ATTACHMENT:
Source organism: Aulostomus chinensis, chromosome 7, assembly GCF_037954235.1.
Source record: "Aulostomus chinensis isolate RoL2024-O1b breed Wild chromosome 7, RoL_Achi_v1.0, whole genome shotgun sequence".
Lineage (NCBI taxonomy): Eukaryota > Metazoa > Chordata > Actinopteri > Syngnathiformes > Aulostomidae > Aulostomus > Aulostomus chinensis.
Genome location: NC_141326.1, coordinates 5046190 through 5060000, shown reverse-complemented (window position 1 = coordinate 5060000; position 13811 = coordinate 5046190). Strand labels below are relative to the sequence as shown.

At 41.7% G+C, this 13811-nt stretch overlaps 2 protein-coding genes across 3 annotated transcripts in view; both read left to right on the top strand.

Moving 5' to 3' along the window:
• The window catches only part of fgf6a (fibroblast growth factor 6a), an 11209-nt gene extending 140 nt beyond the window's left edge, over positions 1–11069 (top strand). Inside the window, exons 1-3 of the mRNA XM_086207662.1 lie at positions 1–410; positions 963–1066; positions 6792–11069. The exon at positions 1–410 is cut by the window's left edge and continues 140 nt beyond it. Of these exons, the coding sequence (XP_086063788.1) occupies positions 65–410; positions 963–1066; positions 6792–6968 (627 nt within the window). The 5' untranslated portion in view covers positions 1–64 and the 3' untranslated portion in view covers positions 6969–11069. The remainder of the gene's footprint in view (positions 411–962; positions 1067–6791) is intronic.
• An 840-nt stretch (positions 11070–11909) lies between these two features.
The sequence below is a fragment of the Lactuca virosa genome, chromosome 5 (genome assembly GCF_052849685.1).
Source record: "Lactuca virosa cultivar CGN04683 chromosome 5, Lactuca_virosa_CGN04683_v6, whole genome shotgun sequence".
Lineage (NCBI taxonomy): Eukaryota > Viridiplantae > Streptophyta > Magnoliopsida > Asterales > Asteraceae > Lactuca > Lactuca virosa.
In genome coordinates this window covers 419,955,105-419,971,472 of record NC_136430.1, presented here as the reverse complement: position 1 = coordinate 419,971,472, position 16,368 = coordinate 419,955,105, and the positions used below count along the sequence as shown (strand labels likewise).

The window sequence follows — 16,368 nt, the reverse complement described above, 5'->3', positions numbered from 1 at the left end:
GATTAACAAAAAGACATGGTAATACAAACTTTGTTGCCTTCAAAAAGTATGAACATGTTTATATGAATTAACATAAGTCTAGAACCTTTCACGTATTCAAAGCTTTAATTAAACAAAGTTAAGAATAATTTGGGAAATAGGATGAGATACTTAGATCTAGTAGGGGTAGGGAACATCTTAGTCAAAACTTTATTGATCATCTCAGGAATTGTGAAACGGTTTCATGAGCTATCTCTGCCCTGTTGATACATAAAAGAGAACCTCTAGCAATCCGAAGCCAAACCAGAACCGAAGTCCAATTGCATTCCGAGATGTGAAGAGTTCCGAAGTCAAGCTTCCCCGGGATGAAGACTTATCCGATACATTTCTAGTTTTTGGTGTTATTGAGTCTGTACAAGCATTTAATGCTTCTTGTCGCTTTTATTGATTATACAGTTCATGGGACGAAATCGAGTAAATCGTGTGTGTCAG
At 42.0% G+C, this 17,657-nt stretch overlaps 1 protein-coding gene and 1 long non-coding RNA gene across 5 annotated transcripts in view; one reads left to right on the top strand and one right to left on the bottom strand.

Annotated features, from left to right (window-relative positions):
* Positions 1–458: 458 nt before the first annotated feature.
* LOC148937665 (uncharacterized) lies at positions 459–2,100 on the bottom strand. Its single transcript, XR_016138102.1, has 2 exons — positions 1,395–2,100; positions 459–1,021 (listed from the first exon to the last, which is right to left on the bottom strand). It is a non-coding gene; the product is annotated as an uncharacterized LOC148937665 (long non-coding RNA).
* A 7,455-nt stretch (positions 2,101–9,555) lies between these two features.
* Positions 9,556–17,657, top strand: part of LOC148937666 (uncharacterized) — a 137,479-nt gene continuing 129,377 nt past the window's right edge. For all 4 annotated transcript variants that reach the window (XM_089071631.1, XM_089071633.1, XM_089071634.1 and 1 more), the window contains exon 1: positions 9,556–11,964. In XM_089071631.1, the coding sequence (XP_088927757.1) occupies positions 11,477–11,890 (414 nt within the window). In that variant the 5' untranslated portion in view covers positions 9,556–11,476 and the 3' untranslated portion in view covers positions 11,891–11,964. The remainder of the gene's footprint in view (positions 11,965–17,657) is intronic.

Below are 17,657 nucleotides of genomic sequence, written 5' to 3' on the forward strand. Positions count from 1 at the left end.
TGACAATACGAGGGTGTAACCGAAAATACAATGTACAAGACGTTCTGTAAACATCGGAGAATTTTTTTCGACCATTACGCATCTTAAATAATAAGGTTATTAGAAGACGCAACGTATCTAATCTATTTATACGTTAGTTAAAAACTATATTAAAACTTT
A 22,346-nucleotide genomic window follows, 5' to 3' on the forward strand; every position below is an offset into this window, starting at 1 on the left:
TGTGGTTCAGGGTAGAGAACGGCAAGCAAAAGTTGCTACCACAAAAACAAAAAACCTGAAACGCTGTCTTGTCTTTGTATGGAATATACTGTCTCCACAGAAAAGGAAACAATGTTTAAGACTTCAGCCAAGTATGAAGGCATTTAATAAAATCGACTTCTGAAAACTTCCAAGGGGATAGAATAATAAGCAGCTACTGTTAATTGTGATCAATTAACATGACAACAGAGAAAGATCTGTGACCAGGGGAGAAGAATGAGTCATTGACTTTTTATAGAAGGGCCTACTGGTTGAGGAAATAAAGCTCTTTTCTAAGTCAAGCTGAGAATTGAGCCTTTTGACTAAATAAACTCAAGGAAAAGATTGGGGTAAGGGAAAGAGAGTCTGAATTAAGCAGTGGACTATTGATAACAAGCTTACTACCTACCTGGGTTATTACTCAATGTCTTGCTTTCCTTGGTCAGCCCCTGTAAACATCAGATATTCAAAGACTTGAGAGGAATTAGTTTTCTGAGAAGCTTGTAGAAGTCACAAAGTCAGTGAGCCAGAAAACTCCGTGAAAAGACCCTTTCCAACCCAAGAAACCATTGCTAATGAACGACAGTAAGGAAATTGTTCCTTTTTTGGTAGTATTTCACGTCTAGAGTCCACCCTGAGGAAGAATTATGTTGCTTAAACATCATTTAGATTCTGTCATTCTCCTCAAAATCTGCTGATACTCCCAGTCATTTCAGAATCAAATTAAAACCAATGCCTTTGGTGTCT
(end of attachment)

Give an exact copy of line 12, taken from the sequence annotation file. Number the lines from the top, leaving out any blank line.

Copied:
In genome coordinates this window covers 419,955,105-419,971,472 of record NC_136430.1, presented here as the reverse complement: position 1 = coordinate 419,971,472, position 16,368 = coordinate 419,955,105, and the positions used below count along the sequence as shown (strand labels likewise).